The British Plan To Minimize Covid Deaths Via Vaccination
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From the New Statesman:

How Covid-19 vaccines could rapidly reduce the UK’s death rate
There is a very real possibility of Britain largely eliminating the fatality risk of the virus by early spring.


… As the graph below shows, vaccinating small portions of the population will have outsized effects: vaccinating the 2 per cent of Britons most at risk could, for instance, cut the risk of Covid-19 deaths by about 40 per cent. (I’ll explain why in more detail below.)

The first wave of 800,000 Pfizer doses will soon be supplemented by more waves of supply. A total of four million doses of the Pfizer vaccine are, according to UK health chiefs yesterday, due in the country by the end of this month – enough to vaccinate two million people.

Those two million vaccinations should almost halve the UK-wide risk of death. This is evident from the Office of National Statistics’ Covid-19 fatality data. As the data reveals, 42 per cent of coronavirus deaths in the UK have been among those aged 85 and over. There are about 1.65 million people in the UK of this age, or around 2 per cent of the population. The four million Pfizer doses due across the UK in the final weeks of 2020 will be enough to vaccinate them all. Assuming a 95 per cent effectiveness rate, that would cut the fatality risk of coronavirus by 40 per cent.

The next stage will be to vaccinate all those aged at least 75. There are 5.7 million Britons in this category (or 9 per cent of the population). Those aged 75 or over happen to account for 75 per cent of fatalities of Covid-19 so far. In other words, vaccinating everyone aged at least 75 could cut 71 per cent of the UK-wide risk, again assuming an efficacy of 95 per cent.

This level of vaccination will require 11.4 million doses of the Pfizer vaccine – or as little as 8.6 million doses of the Oxford University/AstraZeneca vaccine, if its experimental 1.5x dose is approved by regulators.

There are two further key stages to keep in mind. First, vaccinating everyone aged at least 65 will further reduce the UK’s Covid-19 fatality risk, potentially resulting in an 86 per cent reduction in risk, as this age group and above has accounted for 90 per cent of deaths. This will require just under 25 million doses of the Pfizer vaccine in total.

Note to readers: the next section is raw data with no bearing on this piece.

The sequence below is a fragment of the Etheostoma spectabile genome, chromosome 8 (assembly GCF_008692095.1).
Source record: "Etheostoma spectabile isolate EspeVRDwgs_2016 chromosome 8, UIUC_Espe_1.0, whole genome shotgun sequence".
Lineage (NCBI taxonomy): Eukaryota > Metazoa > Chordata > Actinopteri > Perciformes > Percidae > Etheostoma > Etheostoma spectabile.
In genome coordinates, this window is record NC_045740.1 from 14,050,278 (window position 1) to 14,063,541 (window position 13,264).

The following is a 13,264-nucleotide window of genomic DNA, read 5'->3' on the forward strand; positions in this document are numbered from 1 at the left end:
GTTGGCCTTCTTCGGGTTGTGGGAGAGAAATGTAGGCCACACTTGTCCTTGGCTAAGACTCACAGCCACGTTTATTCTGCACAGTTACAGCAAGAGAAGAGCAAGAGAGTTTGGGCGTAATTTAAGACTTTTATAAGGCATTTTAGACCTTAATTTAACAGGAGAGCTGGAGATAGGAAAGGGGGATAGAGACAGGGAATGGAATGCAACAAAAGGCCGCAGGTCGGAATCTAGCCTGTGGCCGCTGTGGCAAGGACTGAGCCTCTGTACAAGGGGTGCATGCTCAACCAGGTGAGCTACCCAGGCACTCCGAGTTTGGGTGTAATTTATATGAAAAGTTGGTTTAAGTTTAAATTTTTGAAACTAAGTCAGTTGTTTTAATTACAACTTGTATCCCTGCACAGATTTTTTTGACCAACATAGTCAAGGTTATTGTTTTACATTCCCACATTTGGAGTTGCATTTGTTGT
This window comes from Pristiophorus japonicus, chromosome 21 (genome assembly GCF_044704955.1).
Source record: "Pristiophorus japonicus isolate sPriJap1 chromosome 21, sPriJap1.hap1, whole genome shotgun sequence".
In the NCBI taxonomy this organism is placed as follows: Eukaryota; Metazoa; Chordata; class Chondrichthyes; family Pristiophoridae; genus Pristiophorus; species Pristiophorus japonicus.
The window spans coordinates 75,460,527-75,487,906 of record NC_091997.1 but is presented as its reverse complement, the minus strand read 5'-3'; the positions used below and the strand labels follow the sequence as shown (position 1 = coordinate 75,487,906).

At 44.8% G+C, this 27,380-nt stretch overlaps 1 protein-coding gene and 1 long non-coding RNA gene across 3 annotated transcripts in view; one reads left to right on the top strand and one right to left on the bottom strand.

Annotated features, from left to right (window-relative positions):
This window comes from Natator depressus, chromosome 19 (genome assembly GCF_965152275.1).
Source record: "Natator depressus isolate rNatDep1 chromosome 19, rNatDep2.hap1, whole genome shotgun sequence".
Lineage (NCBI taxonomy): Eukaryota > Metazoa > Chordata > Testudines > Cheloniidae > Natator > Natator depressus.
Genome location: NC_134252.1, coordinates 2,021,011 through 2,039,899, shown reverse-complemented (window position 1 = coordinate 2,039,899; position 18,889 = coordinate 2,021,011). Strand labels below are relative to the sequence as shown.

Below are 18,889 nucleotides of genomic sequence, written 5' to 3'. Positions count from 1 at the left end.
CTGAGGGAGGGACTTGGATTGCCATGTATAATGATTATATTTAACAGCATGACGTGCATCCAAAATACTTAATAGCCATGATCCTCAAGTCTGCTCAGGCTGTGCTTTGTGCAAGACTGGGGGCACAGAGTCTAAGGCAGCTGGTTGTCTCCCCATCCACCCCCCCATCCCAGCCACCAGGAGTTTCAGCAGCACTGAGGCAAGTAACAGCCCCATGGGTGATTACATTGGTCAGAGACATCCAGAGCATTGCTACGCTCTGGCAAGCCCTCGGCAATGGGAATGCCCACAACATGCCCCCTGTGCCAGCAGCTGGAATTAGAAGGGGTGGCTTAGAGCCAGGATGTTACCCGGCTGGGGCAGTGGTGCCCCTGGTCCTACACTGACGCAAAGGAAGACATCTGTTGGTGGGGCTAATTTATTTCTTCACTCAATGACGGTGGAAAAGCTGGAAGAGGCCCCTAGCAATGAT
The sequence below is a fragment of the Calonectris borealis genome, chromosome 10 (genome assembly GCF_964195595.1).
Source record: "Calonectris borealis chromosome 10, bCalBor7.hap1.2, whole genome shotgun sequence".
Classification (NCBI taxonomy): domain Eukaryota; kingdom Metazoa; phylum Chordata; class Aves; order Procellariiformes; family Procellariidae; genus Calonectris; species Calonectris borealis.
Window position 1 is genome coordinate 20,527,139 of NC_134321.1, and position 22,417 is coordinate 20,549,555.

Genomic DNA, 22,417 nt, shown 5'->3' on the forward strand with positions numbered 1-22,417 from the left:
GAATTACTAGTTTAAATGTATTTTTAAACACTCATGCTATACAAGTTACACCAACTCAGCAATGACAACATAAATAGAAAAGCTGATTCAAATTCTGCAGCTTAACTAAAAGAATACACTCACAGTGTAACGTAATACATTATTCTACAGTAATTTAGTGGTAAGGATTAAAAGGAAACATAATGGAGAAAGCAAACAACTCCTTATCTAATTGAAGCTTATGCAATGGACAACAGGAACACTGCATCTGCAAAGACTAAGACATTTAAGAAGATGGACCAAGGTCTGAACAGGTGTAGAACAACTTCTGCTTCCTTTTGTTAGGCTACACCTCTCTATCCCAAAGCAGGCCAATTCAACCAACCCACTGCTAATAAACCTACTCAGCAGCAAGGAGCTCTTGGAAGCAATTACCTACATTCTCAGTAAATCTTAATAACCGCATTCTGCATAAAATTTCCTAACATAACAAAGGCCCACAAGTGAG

The UK has ordered 40 million doses of the vaccine, with the “bulk” of those expected to be available and administered in January and February. By that point, Covid-19’s fatality risk may have reached a level comparable to flu.

Finally, a further 25 million doses will take the cut in risk to 94 per cent, by vaccinating everyone aged at least 50, as well as those most at risk between 16 and 49 (accounting for 99 per cent of Covid-19 deaths so far) – this is the government’s plan.

The British have a vaccine prioritization philosophy and a plan. I don’t know if it’s the right philosophy, but at least it’s an ethos.

It’s important to distinguish between the short run when vaccine supplies are constrained and the long run when they aren’t. Although I’m not convinced that the only metric of interest is deaths, that is definitely the one that gets people’s attention. When vaccines are rare, we can get more bang for the buck by inoculating the most at risk. Later, if the vaccines prove to reduce infections, we can go for herd immunity.

The CDC, in contrast, seems confused about this long vs. short run distinction, allotting tens of millions of doses to Frontline Essential Workers early in honor of St. George Floyd when they will still be a drop in the bucket toward herd immunity.

Notice that the Brits have the strategy advocated 9 months ago by the libertarian right: shelter the vulnerable, and go for herd immunity, partly through infection of the less vulnerable plus, increasingly, vaccination of the less invulnerable. But now we have a way to get there.

Which would be a good idea, because of the problem of Fisherian Acceleration: when there are a large number of cases of a virus, the more chances there are for malign mutations, such as this new British one that is more infectious.

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